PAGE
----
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UMES Gates Scholar

  • Wednesday, November 22, 2006

    PRINCESS ANNE, MD - If you look at her just by the numbers, Akira Ali is extraordinary. Of the millions of Americans who apply to colleges and universities, only 1,000 each year become Gates Millennium Scholars (GMS). In fact, of the 42 students from Abraham Clark High School, in Roselle, NJ, who applied to the program, Ali was the only one selected. She is one of 1,000 in her class nationwide and the only GMS at the University of Maryland Eastern Shore.

    The Gates Millennium Scholars Program was established at the United Negro College Fund by the Bill and Melinda Gates Foundation to provide full scholarships for outstanding low income African Americans and students from other ethnic minorities. The Gates Millennium Scholars can attend any accredited college or university in the nation, and Ali chose UMES. Twice.

    For Ali and her family, HBCUs are an academic tradition. When it came time to apply to a university, she found that UMES offered the Physician Assistant program she wanted. When she visited campus, she felt she'd come home.

    "I fell in love with the campus," she beamed. Particularly impressive to her was the friendliness and helpfulness of the campus community. "I fell in love with the people, too. It felt like a family bond."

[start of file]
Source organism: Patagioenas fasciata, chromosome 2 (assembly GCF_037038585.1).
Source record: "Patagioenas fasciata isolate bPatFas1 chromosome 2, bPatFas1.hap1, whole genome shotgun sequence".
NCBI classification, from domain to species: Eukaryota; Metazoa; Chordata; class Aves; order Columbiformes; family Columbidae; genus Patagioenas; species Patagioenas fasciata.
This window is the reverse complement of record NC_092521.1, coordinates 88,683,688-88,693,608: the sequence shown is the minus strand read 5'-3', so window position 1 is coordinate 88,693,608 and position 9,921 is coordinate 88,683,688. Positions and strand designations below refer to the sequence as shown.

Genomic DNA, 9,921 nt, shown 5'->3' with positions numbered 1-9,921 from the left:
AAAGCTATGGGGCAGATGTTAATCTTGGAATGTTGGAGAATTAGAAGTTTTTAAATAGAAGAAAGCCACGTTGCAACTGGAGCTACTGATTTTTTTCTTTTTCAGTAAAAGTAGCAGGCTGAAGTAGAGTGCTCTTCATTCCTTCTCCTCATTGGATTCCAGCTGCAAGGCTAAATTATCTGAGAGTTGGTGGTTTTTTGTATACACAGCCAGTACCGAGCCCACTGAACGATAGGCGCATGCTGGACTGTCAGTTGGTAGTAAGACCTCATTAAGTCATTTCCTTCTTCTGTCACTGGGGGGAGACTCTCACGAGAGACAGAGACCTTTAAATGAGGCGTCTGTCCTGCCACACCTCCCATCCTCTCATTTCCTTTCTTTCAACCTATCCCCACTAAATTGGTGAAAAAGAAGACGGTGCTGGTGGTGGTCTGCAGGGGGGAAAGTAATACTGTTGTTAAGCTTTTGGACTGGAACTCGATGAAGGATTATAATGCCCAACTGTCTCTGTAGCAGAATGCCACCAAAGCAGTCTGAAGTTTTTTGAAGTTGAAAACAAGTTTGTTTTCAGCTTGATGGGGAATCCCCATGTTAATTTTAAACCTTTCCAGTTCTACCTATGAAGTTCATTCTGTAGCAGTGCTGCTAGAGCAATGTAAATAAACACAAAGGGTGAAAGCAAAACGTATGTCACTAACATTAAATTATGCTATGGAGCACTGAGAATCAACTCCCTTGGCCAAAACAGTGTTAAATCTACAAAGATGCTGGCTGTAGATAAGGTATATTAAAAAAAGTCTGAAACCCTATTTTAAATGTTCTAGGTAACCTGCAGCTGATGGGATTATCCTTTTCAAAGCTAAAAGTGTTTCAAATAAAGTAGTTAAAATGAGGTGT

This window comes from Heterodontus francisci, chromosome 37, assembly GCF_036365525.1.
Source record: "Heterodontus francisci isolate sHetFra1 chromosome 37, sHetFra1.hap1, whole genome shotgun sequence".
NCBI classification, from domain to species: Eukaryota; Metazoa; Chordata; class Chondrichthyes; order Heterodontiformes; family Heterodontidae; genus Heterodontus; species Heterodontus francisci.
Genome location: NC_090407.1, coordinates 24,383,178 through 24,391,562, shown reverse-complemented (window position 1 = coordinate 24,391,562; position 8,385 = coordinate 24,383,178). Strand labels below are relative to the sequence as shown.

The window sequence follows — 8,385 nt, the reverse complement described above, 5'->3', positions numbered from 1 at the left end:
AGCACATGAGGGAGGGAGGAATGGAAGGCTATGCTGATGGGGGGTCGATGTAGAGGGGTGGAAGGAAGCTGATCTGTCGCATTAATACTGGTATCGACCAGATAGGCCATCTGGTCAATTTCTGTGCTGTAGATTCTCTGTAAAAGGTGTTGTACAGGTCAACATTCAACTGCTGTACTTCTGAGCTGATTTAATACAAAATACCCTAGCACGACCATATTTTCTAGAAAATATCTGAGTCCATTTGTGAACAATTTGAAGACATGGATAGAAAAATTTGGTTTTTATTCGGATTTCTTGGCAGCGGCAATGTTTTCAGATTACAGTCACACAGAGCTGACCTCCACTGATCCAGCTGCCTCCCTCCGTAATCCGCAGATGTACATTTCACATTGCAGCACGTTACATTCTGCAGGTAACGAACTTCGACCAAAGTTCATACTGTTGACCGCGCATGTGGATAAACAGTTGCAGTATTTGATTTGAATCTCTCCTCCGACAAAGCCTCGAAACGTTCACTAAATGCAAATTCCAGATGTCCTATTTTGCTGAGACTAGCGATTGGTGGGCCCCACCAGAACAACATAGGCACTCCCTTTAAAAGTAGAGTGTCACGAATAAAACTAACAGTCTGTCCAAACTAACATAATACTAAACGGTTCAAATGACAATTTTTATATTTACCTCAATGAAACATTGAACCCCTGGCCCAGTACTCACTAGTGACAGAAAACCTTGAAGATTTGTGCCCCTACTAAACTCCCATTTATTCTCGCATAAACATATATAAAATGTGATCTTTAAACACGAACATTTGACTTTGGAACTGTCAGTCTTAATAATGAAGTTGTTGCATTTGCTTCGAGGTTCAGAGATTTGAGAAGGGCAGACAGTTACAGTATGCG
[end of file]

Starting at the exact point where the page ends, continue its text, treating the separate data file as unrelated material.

At the very last minute, however, Ali changed her mind and enrolled at Fort Valley State University in Georgia. After one year, she was back at UMES. She was back home.

    Once you meet her, you realize that the GMS judges didn't make Ali extraordinary by awarding the scholarship; they simply recognized her as an outstanding young woman when they saw her application. They set the bar quite high for their applicants: at least a 3.3 grade point average and demonstrated leadership abilities, through community service or other extracurricular activities. Ali cleared that bar and continues to excel.

    Darlene Jackson-Bowen chairs the UMES Physician Assistant program and is Ali's advisor. She describes Ali as a student who keeps her grades up, but makes time for others. Jackson-Bowen is quick to point out that Ali has two part-time jobs (one on campus and one in Salisbury), yet is a campus leader in a number of arenas, from student government to community health education outreach.

    "I've found her to be a very mature young lady," Jackson-Bowen says. "She has proven herself to be reliable, trustworthy, helpful and committed to success - her own and that of the person she is helping." Ali is a volunteer mentor for Campus Pals and Project Achieve and serves both on the SGA board and in the Treadwell Physician Assistant Society.

    Ali seems to take all of it - her busy schedule, her dedication to helping others and her ability to lead - in stride. She is keeping her grades up to GMS standards and is proud to call herself a Gates Millennium Scholar. For her, it is a privilege more than a responsibility. "I will go above and beyond to help others," she says with confidence.

    With a schedule that would exhaust most people and self-assurance that makes her a natural leader, it seems more than possible that Akira Ali could even be the next Bill Gates.



    Maureen McNeill, UMES Office of Public Relations, 410-651-7580, memcneill@umes.edux